|Source: IGN Entertainment|
A user's selection of avatar morality in a virtual environment is most accurately predicted by the user's measured level of disengagement from normally held moral values and beliefs.
To fully understand this concept, one must first consider the implementation of morality in video games.
Such implementation can be found in the 2003 role-playing game Star Wars: Knights of the Old Republic, wherein the player can make an evil, neutral, or good avatar. This avatar alignment system has become very popular because it determines how an avatar is perceived and treated by non-player characters (NPCs).
Although users can choose heroism or neutrality in their gameplay, the role of the villain has become disturbingly popular. The ending of Knights of the Old Republic, for instance, is often praised by gaming communities for its option to join the dark side, whereas the path of the hero is belittled and even ridiculed. Video games have cultivated this growing desire among gamers to play as a villain by allowing for the mistreatment of NPCs without significant consequence.
Instead, players are actually incentivized to engage in immoral and unethical behavior. For example, by destroying a populated town in the 2008 role-playing game Fallout 3, the player is rewarded with 1,000 in-game currency, while the reward for saving the town is only half that amount.
Psychosocial factors Contribute to the Toleration of Immoral Behavior in Virtual Environments
Interestingly, the impact of in-game choices is not only limited to NPCs. In the online role-playing game Runescape, users are notoriously deceitful and nefarious in their interactions with other users. High-ranked players frequently lure low-ranked players into an in-game area that permits avatar killing. High-ranked players then kill low-ranked players' avatars and steal their in-game items. Victims often find this ploy to be unfair and irritating, but as they progressively gain experience they begin to use this trick against new players themselves.
Zimbardo's Stanford Prison experiment, for instance, demonstrated that a person's social behavior often arises from the environment in which they are placed, as opposed to their actual moral values, and Albert Bandura's Bobo Doll experiment showed that social behavior is regularly learned by observing the behavior of others.
The inconsequential nature of an online virtual environment provides players with a sense of freedom, resulting in behavior considered to be morally reprehensible in a real-world environment. New players observe this behavior and, interpreting it to be socially acceptable, imitate it.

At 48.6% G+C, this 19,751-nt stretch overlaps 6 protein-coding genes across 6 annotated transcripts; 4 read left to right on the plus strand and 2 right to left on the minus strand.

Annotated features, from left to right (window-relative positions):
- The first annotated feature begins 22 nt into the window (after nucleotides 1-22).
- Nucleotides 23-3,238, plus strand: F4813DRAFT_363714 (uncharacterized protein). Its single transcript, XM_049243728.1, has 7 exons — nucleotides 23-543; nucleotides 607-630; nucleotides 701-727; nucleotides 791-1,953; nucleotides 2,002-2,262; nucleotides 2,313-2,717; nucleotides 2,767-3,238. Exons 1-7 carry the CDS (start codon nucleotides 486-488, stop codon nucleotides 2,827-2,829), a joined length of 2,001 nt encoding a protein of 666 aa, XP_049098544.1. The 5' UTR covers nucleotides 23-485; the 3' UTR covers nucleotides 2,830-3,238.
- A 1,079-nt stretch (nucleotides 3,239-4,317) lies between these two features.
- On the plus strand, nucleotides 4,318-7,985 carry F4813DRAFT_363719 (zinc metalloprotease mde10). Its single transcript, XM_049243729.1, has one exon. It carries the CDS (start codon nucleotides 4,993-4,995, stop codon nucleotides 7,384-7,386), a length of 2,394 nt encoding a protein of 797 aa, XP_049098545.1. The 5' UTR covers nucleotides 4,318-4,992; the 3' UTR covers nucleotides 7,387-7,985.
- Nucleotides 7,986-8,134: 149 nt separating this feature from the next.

Men tend to Choose more Immoral and Unethical Avatars than Women
The propensity of an individual to overlook their own moral rules in some situations is measured by the Moral Disengagement Scale (MDS). Recently, a study was conducted by Dr. Patrick J. Ewell et. al to determine the presence of a relationship between the MDS-assessed morality traits of users and the moral/ethical alignment of their avatars.
112 college-aged men and 62 college-aged women first filled out the MDS in order to ascertain their level of moral disengagement. Participants then created an avatar before playing Neverwinter Nights 2, a multiplayer online role-playing game. Part of the avatar customization process was choosing a moral alignment (Good, Neutral, Evil) and an ethical alignment (Lawful, Neutral, Chaotic).
For the purposes of this study, "good" was defined as being altruistic and benevolent, "evil" was defined as being oppressive and harmful, and "neutral" was defined as being apathetic. "Lawful" and "chaotic" were associated with having a respect or disdain for authority, respectively.
As shown by the graph on the right, men had a higher mean score on the MDS than women, indicating a higher level of moral disengagement. Men also scored higher on moral and ethical alignment, meaning that their avatars were usually more evil and chaotic than the avatars selected by women. Personality traits, such as neuroticism and conscientiousness, were originally taken into account, but were discovered to be insignificant alignment predictors when compared to the MDS and, therefore, were omitted from the graph.
After interviewing a group of college-aged men and women myself, I received answers that were similar to the results of the study— Men prefer to play as unethical characters in video games and women prefer the opposite.
The finding that women preferred lawful characters in video games was corroborated by the responses of college-aged women that were interviewed. It has been suggested that women may be more inclined to select morally good and ethically sound avatars due to the social pressure that they feel to be likable, helpful, and cooperative.
Avatar Selection is Accurately Predicted by a User's Level of Moral Disengagement
The MDS results from the study were compared with the avatars that each user created to see if the moral disengagement of users accurately predicted their avatar alignments. As previously mentioned, men had a higher mean MDS score than women and generally chose immoral and unethical alignments for their avatars.
This demonstrates that higher levels of moral disengagement tend to correspond with the selection of evil and/or chaotic avatars, and lower levels correspond with good and/or lawful avatars. The study by Ewell et. al shows that the player's choice of morality in video games can be accurately predicted by their moral disengagement, as measured by the MDS.
Many role-playing games have utilized an avatar alignment system by providing players with numerous opportunities to develop the moral traits of the characters that they inhabit. In doing so, they have successfully implemented a system of morality and ethics and will continue to provide users with an environment in which they can partake in socially-acceptable moral disengagement.